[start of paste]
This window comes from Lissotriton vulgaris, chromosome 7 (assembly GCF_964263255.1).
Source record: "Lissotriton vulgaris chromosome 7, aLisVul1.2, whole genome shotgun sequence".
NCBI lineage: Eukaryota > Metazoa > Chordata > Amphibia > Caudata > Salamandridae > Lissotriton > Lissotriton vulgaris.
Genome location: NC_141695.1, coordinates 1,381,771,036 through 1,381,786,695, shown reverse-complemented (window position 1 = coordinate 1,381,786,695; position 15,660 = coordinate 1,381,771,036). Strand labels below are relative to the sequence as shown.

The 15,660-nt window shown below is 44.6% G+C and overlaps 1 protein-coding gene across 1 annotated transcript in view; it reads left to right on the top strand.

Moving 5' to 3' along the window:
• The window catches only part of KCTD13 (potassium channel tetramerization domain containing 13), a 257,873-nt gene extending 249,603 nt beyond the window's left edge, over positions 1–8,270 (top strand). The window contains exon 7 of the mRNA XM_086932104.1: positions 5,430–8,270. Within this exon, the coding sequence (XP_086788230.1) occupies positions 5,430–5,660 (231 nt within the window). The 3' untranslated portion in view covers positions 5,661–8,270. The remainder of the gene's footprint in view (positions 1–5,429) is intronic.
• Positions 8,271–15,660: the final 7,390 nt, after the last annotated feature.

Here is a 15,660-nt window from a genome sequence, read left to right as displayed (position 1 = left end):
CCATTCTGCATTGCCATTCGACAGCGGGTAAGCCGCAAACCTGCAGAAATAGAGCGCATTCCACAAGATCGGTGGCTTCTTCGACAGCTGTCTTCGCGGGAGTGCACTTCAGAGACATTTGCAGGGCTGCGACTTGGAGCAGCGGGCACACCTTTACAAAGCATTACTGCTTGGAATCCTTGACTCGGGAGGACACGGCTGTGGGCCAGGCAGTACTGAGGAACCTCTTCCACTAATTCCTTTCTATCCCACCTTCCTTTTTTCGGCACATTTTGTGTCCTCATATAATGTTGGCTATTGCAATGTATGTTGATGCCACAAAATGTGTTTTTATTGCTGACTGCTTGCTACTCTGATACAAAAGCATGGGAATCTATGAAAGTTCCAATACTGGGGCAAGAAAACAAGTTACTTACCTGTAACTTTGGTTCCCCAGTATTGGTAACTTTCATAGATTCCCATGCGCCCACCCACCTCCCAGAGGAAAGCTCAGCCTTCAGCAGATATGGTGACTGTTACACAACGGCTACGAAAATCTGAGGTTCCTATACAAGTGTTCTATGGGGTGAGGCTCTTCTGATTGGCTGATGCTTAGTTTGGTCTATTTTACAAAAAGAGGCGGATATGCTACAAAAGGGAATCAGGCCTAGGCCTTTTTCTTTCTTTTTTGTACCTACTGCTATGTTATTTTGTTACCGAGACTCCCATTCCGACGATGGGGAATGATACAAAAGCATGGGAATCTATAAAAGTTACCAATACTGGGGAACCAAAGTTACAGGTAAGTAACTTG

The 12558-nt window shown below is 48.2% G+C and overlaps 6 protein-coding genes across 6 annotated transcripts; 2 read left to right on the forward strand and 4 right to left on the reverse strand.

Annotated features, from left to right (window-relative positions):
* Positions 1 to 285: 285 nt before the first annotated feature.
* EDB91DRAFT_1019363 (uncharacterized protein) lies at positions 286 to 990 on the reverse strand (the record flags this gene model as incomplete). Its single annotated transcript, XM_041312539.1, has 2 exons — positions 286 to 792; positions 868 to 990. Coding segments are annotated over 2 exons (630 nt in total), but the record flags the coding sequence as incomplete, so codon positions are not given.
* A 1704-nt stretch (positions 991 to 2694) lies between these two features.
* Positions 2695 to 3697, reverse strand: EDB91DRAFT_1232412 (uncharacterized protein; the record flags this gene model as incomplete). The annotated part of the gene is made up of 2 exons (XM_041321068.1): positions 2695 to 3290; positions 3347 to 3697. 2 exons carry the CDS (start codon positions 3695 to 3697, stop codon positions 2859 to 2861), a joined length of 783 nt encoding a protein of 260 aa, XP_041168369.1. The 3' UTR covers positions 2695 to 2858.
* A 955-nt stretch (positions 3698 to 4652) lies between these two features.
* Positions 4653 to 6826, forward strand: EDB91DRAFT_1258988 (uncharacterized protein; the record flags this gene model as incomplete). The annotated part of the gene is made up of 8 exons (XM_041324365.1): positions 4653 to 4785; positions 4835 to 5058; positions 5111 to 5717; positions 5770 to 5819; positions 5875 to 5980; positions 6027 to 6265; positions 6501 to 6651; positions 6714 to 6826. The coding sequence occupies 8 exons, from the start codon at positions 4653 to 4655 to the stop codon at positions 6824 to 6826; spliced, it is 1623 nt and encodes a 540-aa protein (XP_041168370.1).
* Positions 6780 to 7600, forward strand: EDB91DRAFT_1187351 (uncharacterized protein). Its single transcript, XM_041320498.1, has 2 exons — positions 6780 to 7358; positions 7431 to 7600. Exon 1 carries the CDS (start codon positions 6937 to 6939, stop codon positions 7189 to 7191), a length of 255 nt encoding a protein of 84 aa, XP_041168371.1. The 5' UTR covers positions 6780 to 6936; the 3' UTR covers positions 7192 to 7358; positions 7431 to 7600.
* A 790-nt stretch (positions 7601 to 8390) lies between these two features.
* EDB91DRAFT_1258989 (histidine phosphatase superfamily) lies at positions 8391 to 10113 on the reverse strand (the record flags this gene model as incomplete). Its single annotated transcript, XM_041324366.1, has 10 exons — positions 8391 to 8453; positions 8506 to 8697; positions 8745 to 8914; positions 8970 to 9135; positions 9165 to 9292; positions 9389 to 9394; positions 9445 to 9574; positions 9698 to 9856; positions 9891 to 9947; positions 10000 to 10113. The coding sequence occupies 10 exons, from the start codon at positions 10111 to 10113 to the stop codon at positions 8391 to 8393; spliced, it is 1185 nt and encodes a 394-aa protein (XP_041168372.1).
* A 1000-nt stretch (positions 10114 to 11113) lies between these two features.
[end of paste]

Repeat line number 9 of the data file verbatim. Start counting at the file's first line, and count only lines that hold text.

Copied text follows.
Here is a 15,660-nt window from a genome sequence, read left to right as displayed (position 1 = left end):